Also worth reading: Why Denmark isn’t the utopian fantasy Bernie Sanders describes – The Washington Post

How Left Wing Faculty Use Student Protestors as Shock Troops To Gain Money and Power

Robert Tracinski identifies the the real purpose behind the student protests over at the The Federalist.

He notes that much of the student demands “read less like a manifesto of student revolutionaries, and more like a particularly aggressive salary negotiation…There is a lot going on in these demands, including an attempt to turn universities into organs of leftist indoctrination, with all opposing viewpoints rigorously purged….But underneath the creepy totalitarianism, there is a more mundane and practical purpose.” Writes Tracinski:

[…] who do you suppose is supporting and encouraging the campus protests? Who taught them the ideas they are using, and who is egging them on? The very same faculty and administrators for whom the protesters are demanding more money and power.

Everyone who has ever spent time around a university or with academics knows that beneath all the high-flown ivory tower stuff, there is a constant scramble for money and authority. Every department’s job is to expand itself, to hire more faculty and administrators, to expand its budget, to get bigger offices in a nicer building. Now the “social justice” faction among the faculty has found a way to club everyone else into submission and win departmental office politics once and for all. Accuse the university of systemic racism, force its nominal leaders into groveling apologies, and then dictate terms to the rest of the system. Emboldened and seeing that no one wants to stand up to them, they’re even attempting to take over every other department of the university by foisting mandatory courses in “social justice” on the math department.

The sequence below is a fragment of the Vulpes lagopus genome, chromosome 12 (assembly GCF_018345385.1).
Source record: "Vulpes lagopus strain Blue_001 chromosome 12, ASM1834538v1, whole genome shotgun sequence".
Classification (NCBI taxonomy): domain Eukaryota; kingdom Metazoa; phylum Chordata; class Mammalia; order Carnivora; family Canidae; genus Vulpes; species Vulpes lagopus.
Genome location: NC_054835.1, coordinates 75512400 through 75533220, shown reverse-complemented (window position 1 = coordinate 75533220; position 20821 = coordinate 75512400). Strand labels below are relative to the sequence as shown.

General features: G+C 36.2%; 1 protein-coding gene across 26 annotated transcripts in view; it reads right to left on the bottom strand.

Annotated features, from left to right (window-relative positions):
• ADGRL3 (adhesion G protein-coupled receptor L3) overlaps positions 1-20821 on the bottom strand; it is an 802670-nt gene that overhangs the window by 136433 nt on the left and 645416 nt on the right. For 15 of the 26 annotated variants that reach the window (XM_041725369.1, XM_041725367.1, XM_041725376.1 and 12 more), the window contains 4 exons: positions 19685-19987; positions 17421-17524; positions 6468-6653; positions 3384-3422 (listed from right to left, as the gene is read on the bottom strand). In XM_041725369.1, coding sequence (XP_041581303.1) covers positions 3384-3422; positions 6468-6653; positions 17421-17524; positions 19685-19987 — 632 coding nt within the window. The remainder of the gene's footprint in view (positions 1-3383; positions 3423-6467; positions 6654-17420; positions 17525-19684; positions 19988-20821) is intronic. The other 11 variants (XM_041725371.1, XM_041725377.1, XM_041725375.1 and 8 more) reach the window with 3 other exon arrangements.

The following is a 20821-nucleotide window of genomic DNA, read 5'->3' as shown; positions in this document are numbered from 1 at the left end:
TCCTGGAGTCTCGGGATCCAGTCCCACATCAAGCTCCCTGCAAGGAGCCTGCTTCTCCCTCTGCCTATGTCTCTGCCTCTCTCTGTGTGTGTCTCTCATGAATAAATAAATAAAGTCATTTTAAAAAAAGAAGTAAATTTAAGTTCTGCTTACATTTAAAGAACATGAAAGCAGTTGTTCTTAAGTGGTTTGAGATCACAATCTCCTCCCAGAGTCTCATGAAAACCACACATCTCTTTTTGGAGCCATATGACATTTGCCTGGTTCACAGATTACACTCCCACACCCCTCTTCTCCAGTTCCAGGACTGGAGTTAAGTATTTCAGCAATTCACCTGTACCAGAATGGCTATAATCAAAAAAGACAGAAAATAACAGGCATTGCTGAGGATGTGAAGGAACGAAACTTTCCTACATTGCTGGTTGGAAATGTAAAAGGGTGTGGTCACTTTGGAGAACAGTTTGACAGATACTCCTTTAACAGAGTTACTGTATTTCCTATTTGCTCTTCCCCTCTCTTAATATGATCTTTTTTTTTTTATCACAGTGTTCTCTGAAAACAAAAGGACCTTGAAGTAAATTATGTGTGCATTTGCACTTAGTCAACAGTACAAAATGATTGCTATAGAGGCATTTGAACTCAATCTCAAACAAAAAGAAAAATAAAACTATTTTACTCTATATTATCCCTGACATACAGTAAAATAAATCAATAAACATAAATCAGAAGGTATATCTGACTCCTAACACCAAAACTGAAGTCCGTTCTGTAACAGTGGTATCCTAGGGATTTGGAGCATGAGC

So what looks from the outside like a student protest movement looks on the inside like an administrative coup by a small faction of the faculty, using naive and ill-informed students as their shock troops. No wonder marginal faculty members are climbing on the bandwagon and signing up to muscle out reporters and guide the young protesters. They hope to ride this to higher-paid, more secure, more powerful positions.

And what about the majority of students who are not protesters and just want an education?

As for all of the other students …. it doesn’t benefit them at all. They are the ones whose education will be watered down with tedious mandatory indoctrination sessions and who will have to spend four years of their lives living in fear of making the wrong move and offending the wrong people.

They might want to consider the way in which they are being exploited for the institutional interests of a very few people, who feed them a lot of high-minded guff about ‘systemic racism’ while angling for bigger offices and cushier salaries.” [Student Protesters, You Just Got Used]

It is these students who need to speak up and be heard.

Homeschooled with MIT courses at 5, accepted to MIT at 15

After acquiring his entire elementary and secondary education from OpenCourseWare and MITx, Ahaan Rungta joined the MIT Class of 2019 at age 15.

Homeschooled with MIT courses at 5, accepted to MIT at 15 | MIT News

Ahaan Rungta and his family moved from Calcutta, India, to Fort Lauderdale, Florida, in 2001, the same year MIT announced OpenCourseWare (OCW), a bold plan to publish all of MIT’s course materials online and to share them with the world for free. Little did his parents realize at the time that their two-year-old son — already an avid reader — would eventually acquire his entire elementary and secondary education from OpenCourseWare and MITx, and would be admitted to the MIT class of 2019 at the age of 15.